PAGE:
Energy Technology Data Exchange (ETDEWEB)

    Gallegos, G.M.

    1997-01-06

    This annual report is prepared pursuant to the National Emissions Standards for Hazardous Air Pollutants (NESHAPs) 40 CFR Part 61, Subpart H; Subpart H governs radionuclide emissions to air from Department of Energy (DOE) facilities. NESHAPs limits the emission of radionuclides to the ambient air from DOE facilities to levels resulting in an annual effective dose equivalent (EDE) of 10 mrem (10 microsieverts) to any member of the public. The EDEs for the Lawrence Livermore National Laboratory (LLNL) site-wide maximally exposed members of the public from 1996 operations were (1) Livermore site: 0. 093 mrem (0.93 microsievert) (52% from point-source emissions, 48% from diffuse-source emissions); (2) Site 300: 0.033 mrem (0.33 microsievert) (99% from point-source, 1% from diffuse-source emissions). The EDEs were generally calculated using the EPA-approved CAP88-PC air-dispersion/dose-assessment model. Site-specific meteorological data, stack flow data, and emissions estimates based on radionuclide inventory data or continuous-monitoring systems data were the specific input to CAP88-PC for each modeled source. 5 figs., 8 tabs.

  5. LLNL NESHAPs 2000 Annual Report

    Energy Technology Data Exchange (ETDEWEB)

    Gallegos, G M; Harrach, R J; Berger, R L; Bertoldo, N A; Tate, P J; Peterson, S R

    2001-06-01

    NESHAPs limits the emission of radionuclides to the ambient air from DOE facilities to levels resulting in an annual effective dose equivalent (EDE) of 10 mrem (100 {micro}Sv) to any member of the public. The EDEs for the Lawrence Livermore National Laboratory (LLNL) site-wide maximally exposed members of the public from 2000 operations are summarized here. {sm_bullet} Livermore site: 0.038 mrem (0.38 {micro}Sv) (45% from point-source emissions, 55% from diffuse-source emissions). The point-source emissions include gaseous tritium modeled as tritiated water vapor as directed by EPA Region IX, and the resulting dose is used for compliance purposes. {sm_bullet} Site 300: 0.019 mrem (0.19 {micro}Sv) (79% from point-source emissions, 21% from diffuse-source emissions). The EDEs were calculated using the EPA-approved CAP88-PC air dispersion/dose-assessment model, except for doses for four diffuse sources, which were calculated from measured concentrations and dose coefficients. Site specific meteorological data, stack flow data, and emissions estimates based on radionuclide usage inventory data or continuous stack monitoring data were the specific input to CAP88-PC for each modeled source.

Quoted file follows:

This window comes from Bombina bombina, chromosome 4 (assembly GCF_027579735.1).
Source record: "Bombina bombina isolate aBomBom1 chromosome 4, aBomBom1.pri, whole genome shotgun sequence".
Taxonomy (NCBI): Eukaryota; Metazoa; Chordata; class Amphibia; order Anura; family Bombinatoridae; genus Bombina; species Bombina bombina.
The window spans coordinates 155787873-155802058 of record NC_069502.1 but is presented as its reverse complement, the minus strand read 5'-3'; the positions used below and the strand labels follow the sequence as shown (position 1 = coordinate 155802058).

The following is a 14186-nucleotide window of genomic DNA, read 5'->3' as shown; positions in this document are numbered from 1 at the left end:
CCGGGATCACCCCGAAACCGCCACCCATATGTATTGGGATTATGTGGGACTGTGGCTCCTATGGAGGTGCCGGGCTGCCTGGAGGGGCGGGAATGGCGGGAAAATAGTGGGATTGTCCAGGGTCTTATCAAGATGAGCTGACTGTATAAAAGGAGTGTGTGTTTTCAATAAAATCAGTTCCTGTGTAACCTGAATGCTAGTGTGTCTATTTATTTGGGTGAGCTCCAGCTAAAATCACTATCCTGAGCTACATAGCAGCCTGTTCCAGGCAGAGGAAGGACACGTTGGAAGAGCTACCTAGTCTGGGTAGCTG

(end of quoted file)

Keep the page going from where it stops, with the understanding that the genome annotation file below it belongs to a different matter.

6. LLNL NESHAPs 2001 Annual Report

    Energy Technology Data Exchange (ETDEWEB)

    Harrach, R.J.; Peterson, S.-R.; Gallegos, G.M.; Tate, P.J.; Bertoldo, N.A.; Althouse, P.E.

    2002-06-18

    NESHAPs limits the emission of radionuclides to the ambient air from DOE facilities to levels resulting in an annual effective dose equivalent (EDE) of 10 mrem (100 {micro}Sv) to any member of the public. The EDEs for the Lawrence Livermore National Laboratory (LLNL) site-wide maximally exposed members of the public from operations in 2001 are summarized here: (1) Livermore site: 0.017 mrem (0.17 {micro}Sv) (34% from point-source emissions, 66% from diffuse-source emissions), The point-source emissions include gaseous tritium modeled as tritiated water vapor as directed by EPA Region IX; the resulting dose is used for compliance purposes; and (2) Site 300: 0.054 mrem (0.54 {micro}Sv) (93% from point-source emissions, 7% from diffuse-source emissions); The EDEs were calculated using the EPA-approved CAP88-PC air dispersion/dose assessment model, except for doses for three diffuse sources, which were calculated from measured concentrations and dose coefficients. Site specific meteorological data, stack flow data, and emissions estimates based on radionuclide usage inventory data or continuous stack monitoring data were the specific inputs to CAP88-PC for each modeled source.

  7. LLNL NESHAPs 2002 Annual Report

    Energy Technology Data Exchange (ETDEWEB)